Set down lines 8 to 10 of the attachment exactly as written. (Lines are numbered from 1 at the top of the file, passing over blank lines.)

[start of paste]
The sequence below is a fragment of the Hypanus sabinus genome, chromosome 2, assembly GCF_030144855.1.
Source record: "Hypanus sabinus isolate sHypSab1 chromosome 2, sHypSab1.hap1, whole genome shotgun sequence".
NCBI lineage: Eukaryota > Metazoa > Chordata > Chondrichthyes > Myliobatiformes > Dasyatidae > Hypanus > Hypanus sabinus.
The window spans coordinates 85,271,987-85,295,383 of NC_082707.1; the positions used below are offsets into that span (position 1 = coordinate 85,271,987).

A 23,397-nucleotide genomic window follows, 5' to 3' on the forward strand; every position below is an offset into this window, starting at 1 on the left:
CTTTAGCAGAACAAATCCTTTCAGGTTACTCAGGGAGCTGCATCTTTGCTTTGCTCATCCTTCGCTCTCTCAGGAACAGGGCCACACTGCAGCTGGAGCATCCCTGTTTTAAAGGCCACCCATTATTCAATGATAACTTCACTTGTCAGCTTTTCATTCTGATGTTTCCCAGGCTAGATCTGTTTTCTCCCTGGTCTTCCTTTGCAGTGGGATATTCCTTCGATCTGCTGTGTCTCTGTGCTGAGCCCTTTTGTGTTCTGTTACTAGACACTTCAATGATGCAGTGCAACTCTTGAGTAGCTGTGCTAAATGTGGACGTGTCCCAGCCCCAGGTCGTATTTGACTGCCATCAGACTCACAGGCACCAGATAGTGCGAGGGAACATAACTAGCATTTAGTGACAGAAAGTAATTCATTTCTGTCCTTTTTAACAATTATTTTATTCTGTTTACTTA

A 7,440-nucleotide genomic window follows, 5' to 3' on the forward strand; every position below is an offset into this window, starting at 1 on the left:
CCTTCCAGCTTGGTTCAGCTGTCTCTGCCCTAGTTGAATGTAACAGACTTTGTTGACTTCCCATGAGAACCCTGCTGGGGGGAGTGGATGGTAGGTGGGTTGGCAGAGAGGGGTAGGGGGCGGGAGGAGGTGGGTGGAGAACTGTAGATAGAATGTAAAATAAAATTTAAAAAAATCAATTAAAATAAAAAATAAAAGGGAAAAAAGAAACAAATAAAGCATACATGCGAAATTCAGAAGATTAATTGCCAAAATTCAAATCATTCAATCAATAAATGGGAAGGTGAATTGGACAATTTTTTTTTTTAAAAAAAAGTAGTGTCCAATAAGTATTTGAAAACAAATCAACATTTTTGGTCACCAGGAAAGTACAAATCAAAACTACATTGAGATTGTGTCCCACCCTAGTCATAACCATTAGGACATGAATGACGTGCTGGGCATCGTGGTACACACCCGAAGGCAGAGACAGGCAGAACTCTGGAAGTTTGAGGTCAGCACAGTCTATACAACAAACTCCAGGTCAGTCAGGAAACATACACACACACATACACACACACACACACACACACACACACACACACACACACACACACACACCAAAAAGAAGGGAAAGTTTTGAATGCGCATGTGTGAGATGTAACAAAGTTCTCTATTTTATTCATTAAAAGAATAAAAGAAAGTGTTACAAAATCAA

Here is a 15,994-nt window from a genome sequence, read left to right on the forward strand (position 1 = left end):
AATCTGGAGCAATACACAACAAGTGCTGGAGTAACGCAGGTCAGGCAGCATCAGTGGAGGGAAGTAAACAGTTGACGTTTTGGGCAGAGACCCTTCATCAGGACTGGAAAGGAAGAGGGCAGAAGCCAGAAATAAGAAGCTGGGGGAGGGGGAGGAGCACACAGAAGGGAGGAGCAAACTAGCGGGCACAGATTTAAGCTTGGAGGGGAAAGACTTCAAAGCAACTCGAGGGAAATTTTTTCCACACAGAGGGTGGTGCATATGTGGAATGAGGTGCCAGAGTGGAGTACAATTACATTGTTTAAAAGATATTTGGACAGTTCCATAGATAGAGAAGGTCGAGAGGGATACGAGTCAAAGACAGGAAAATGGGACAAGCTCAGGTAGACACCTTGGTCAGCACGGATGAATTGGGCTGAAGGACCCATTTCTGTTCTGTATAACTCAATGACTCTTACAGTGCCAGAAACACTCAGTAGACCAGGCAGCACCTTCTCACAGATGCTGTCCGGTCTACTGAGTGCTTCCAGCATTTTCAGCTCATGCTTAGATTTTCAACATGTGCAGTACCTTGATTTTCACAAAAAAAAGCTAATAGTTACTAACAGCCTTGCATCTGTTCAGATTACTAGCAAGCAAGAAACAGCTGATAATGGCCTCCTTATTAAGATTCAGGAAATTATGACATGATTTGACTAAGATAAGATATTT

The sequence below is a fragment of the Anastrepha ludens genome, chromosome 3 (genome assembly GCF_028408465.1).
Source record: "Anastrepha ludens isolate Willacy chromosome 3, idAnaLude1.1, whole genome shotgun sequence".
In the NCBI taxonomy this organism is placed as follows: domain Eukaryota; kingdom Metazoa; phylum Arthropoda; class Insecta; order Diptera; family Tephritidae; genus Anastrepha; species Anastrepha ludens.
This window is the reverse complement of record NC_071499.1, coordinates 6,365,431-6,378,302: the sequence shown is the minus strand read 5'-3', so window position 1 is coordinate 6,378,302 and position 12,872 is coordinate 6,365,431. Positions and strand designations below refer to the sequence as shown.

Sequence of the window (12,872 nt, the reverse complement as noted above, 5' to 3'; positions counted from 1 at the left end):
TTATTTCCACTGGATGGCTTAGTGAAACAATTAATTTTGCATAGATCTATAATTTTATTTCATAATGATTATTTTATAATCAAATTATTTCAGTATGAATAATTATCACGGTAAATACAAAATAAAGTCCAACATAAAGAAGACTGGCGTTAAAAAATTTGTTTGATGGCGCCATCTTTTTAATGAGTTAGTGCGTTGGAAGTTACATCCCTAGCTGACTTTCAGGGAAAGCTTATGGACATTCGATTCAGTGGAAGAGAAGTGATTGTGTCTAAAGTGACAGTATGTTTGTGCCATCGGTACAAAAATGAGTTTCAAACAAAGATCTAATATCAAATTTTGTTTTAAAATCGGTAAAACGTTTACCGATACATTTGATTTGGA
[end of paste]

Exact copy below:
CCTTCCAGCTTGGTTCAGCTGTCTCTGCCCTAGTTGAATGTAACAGACTTTGTTGACTTCCCATGAGAACCCTGCTGGGGGGAGTGGATGGTAGGTGGGTTGGCAGAGAGGGGTAGGGGGCGGGAGGAGGTGGGTGGAGAACTGTAGATAGAATGTAAAATAAAATTTAAAAAAATCAATTAAAATAAAAAATAAAAGGGAAAAAAGAAACAAATAAAGCATACATGCGAAATTCAGAAGATTAATTGCCAAAATTCAAATCATTCAATCAATAAATGGGAAGGTGAATTGGACAATTTTTTTTTTTAAAAAAAAGTAGTGTCCAATAAGTATTTGAAAACAAATCAACATTTTTGGTCACCAGGAAAGTACAAATCAAAACTACATTGAGATTGTGTCCCACCCTAGTCATAACCATTAGGACATGAATGACGTGCTGGGCATCGTGGTACACACCCGAAGGCAGAGACAGGCAGAACTCTGGAAGTTTGAGGTCAGCACAGTCTATACAACAAACTCCAGGTCAGTCAGGAAACATACACACACACATACACACACACACACACACACACACACACACACACACACACACACACACACCAAAAAGAAGGGAAAGTTTTGAATGCGCATGTGTGAGATGTAACAAAGTTCTCTATTTTATTCATTAAAAGAATAAAAGAAAGTGTTACAAAATCAA

Here is a 15,994-nt window from a genome sequence, read left to right on the forward strand (position 1 = left end):
AATCTGGAGCAATACACAACAAGTGCTGGAGTAACGCAGGTCAGGCAGCATCAGTGGAGGGAAGTAAACAGTTGACGTTTTGGGCAGAGACCCTTCATCAGGACTGGAAAGGAAGAGGGCAGAAGCCAGAAATAAGAAGCTGGGGGAGGGGGAGGAGCACACAGAAGGGAGGAGCAAACTAGCGGGCACAGATTTAAGCTTGGAGGGGAAAGACTTCAAAGCAACTCGAGGGAAATTTTTTCCACACAGAGGGTGGTGCATATGTGGAATGAGGTGCCAGAGTGGAGTACAATTACATTGTTTAAAAGATATTTGGACAGTTCCATAGATAGAGAAGGTCGAGAGGGATACGAGTCAAAGACAGGAAAATGGGACAAGCTCAGGTAGACACCTTGGTCAGCACGGATGAATTGGGCTGAAGGACCCATTTCTGTTCTGTATAACTCAATGACTCTTACAGTGCCAGAAACACTCAGTAGACCAGGCAGCACCTTCTCACAGATGCTGTCCGGTCTACTGAGTGCTTCCAGCATTTTCAGCTCATGCTTAGATTTTCAACATGTGCAGTACCTTGATTTTCACAAAAAAAAGCTAATAGTTACTAACAGCCTTGCATCTGTTCAGATTACTAGCAAGCAAGAAACAGCTGATAATGGCCTCCTTATTAAGATTCAGGAAATTATGACATGATTTGACTAAGATAAGATATTT